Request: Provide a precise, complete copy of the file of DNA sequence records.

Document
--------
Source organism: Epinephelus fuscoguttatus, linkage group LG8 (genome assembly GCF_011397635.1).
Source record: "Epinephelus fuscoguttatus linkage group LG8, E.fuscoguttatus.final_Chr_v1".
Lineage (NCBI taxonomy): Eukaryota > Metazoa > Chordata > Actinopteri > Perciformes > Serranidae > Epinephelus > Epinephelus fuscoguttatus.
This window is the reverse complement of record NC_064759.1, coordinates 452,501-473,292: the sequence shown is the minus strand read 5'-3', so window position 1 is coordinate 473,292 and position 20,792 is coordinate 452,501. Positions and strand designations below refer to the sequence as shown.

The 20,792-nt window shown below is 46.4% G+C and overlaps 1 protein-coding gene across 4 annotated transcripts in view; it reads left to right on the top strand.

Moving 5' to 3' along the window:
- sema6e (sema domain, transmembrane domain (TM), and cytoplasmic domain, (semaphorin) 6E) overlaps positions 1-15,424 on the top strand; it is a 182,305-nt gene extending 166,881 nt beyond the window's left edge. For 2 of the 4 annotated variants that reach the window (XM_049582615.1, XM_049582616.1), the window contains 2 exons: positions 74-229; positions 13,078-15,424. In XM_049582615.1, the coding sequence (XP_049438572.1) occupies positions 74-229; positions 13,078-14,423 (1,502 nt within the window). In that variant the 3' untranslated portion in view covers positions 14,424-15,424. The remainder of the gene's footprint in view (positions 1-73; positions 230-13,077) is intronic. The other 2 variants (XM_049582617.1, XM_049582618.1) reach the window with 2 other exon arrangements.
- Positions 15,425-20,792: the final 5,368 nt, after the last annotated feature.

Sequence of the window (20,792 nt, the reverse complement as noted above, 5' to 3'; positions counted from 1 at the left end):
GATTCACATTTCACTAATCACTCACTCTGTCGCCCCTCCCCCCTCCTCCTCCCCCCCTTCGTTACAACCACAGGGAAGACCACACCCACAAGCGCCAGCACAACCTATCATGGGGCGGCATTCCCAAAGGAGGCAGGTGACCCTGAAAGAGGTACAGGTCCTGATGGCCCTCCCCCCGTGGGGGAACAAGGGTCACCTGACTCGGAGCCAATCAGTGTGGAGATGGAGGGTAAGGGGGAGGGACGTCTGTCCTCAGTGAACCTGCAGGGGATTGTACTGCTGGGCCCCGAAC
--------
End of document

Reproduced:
Source organism: Epinephelus fuscoguttatus, linkage group LG8 (genome assembly GCF_011397635.1).
Source record: "Epinephelus fuscoguttatus linkage group LG8, E.fuscoguttatus.final_Chr_v1".
Lineage (NCBI taxonomy): Eukaryota > Metazoa > Chordata > Actinopteri > Perciformes > Serranidae > Epinephelus > Epinephelus fuscoguttatus.
This window is the reverse complement of record NC_064759.1, coordinates 452,501-473,292: the sequence shown is the minus strand read 5'-3', so window position 1 is coordinate 473,292 and position 20,792 is coordinate 452,501. Positions and strand designations below refer to the sequence as shown.

The 20,792-nt window shown below is 46.4% G+C and overlaps 1 protein-coding gene across 4 annotated transcripts in view; it reads left to right on the top strand.

Moving 5' to 3' along the window:
- sema6e (sema domain, transmembrane domain (TM), and cytoplasmic domain, (semaphorin) 6E) overlaps positions 1-15,424 on the top strand; it is a 182,305-nt gene extending 166,881 nt beyond the window's left edge. For 2 of the 4 annotated variants that reach the window (XM_049582615.1, XM_049582616.1), the window contains 2 exons: positions 74-229; positions 13,078-15,424. In XM_049582615.1, the coding sequence (XP_049438572.1) occupies positions 74-229; positions 13,078-14,423 (1,502 nt within the window). In that variant the 3' untranslated portion in view covers positions 14,424-15,424. The remainder of the gene's footprint in view (positions 1-73; positions 230-13,077) is intronic. The other 2 variants (XM_049582617.1, XM_049582618.1) reach the window with 2 other exon arrangements.
- Positions 15,425-20,792: the final 5,368 nt, after the last annotated feature.

Sequence of the window (20,792 nt, the reverse complement as noted above, 5' to 3'; positions counted from 1 at the left end):
GATTCACATTTCACTAATCACTCACTCTGTCGCCCCTCCCCCCTCCTCCTCCCCCCCTTCGTTACAACCACAGGGAAGACCACACCCACAAGCGCCAGCACAACCTATCATGGGGCGGCATTCCCAAAGGAGGCAGGTGACCCTGAAAGAGGTACAGGTCCTGATGGCCCTCCCCCCGTGGGGGAACAAGGGTCACCTGACTCGGAGCCAATCAGTGTGGAGATGGAGGGTAAGGGGGAGGGACGTCTGTCCTCAGTGAACCTGCAGGGGATTGTACTGCTGGGCCCCGAAC